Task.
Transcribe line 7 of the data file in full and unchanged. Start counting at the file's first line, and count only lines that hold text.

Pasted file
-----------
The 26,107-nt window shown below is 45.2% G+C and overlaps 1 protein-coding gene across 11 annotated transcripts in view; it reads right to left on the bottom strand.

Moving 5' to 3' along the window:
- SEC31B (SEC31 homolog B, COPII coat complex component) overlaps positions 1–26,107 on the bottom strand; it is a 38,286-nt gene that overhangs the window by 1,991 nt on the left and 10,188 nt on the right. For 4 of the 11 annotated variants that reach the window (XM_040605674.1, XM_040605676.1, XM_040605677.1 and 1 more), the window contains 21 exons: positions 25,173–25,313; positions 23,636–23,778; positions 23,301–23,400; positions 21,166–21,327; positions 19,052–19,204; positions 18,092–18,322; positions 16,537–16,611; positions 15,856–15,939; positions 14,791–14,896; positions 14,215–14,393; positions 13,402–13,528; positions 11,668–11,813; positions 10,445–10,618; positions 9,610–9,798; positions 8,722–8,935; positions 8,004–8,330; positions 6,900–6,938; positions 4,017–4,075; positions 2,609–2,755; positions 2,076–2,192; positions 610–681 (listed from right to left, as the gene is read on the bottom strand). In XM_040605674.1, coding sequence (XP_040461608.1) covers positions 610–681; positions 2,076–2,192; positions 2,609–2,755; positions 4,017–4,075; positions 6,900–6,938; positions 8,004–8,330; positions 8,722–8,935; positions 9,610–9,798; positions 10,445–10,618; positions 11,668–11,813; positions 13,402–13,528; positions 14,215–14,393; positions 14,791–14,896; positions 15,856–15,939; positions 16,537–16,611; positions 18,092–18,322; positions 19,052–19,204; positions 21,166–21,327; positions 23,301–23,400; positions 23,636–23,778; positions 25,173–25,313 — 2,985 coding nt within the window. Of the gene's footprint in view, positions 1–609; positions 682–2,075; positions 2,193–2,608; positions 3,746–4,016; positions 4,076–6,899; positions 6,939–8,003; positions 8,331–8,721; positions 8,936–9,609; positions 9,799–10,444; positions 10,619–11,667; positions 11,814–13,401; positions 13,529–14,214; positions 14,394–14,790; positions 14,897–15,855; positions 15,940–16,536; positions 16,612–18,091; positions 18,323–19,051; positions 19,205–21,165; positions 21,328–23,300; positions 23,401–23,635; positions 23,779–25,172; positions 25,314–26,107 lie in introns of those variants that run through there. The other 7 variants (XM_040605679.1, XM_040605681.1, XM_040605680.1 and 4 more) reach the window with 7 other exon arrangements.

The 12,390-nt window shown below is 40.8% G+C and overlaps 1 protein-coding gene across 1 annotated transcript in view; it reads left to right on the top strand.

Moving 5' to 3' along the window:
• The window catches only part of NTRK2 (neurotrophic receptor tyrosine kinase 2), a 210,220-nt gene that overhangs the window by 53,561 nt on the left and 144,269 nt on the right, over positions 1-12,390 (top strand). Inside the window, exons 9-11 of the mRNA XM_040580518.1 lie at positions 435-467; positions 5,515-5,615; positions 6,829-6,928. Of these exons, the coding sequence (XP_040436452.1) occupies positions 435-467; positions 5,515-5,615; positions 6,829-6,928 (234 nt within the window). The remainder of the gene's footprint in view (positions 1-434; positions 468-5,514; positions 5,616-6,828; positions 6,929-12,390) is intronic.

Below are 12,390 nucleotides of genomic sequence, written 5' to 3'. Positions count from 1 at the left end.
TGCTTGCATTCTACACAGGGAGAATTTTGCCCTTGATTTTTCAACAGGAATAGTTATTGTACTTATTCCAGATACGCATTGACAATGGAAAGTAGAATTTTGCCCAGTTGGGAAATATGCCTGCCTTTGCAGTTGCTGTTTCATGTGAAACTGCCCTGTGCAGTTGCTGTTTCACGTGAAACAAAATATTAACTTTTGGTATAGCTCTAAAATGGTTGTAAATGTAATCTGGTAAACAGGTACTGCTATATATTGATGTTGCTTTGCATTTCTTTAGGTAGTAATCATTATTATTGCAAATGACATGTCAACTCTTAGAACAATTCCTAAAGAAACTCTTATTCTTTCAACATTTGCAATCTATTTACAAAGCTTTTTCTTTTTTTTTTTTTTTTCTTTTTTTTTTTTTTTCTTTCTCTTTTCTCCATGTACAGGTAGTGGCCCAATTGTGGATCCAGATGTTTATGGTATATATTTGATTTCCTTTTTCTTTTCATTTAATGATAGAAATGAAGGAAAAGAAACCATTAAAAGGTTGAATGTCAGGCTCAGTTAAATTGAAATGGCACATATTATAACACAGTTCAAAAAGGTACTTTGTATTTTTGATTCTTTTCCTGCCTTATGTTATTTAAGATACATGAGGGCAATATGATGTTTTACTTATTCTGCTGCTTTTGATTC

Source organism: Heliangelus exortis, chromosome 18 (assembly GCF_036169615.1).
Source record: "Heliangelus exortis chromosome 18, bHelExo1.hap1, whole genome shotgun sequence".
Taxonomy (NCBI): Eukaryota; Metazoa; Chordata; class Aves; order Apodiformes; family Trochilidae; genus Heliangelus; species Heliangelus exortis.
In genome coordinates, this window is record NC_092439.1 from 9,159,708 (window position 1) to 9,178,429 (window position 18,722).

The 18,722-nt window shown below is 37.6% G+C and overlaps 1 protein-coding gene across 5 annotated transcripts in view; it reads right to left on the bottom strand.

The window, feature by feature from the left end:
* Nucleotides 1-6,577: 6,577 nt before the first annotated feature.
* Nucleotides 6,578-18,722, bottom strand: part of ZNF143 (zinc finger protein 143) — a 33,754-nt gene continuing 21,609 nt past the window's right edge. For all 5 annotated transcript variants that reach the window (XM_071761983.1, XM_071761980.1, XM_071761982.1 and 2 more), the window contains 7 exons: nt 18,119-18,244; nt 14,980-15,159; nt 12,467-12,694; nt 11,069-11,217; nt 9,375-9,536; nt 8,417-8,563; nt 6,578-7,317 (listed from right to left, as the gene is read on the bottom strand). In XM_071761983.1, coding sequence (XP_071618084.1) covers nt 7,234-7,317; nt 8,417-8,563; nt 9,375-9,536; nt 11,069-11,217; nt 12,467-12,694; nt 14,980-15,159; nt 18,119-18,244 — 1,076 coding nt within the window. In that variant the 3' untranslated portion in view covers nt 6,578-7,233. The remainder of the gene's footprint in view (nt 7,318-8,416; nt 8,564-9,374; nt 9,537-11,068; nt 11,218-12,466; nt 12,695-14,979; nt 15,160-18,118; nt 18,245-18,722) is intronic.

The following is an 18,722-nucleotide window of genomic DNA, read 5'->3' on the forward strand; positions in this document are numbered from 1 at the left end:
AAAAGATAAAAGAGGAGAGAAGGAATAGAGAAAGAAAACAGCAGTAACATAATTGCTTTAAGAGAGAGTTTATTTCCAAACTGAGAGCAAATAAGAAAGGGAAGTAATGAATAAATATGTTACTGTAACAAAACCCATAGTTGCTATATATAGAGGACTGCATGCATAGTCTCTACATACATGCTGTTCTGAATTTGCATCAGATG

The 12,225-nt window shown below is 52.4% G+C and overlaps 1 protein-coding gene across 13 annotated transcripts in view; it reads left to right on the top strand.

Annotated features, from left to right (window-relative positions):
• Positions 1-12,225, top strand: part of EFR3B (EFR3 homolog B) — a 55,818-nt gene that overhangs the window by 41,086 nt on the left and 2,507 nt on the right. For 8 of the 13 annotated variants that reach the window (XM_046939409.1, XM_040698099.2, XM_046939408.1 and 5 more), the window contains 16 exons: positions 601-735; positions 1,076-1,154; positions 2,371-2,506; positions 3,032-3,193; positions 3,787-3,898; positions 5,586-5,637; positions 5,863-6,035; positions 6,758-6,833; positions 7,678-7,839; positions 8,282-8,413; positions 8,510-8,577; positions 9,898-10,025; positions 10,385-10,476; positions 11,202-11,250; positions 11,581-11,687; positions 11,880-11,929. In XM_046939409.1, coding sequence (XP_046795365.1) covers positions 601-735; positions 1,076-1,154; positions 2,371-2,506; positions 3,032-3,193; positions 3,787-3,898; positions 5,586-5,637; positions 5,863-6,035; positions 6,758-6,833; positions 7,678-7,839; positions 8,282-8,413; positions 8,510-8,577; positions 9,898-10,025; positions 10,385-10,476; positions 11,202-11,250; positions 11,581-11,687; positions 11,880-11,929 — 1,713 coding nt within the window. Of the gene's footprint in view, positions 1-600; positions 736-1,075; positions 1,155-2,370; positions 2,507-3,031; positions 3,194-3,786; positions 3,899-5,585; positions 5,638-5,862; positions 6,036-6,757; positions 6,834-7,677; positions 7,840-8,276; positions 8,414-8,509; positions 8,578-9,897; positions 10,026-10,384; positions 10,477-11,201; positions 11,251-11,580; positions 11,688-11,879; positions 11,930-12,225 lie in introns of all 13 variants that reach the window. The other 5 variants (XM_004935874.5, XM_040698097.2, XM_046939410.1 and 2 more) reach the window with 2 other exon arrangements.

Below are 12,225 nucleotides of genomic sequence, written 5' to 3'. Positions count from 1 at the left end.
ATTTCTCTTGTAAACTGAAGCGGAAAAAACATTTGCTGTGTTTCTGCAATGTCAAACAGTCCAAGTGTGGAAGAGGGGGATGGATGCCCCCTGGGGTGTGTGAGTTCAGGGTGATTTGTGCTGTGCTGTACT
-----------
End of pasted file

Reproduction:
Below are 12,390 nucleotides of genomic sequence, written 5' to 3'. Positions count from 1 at the left end.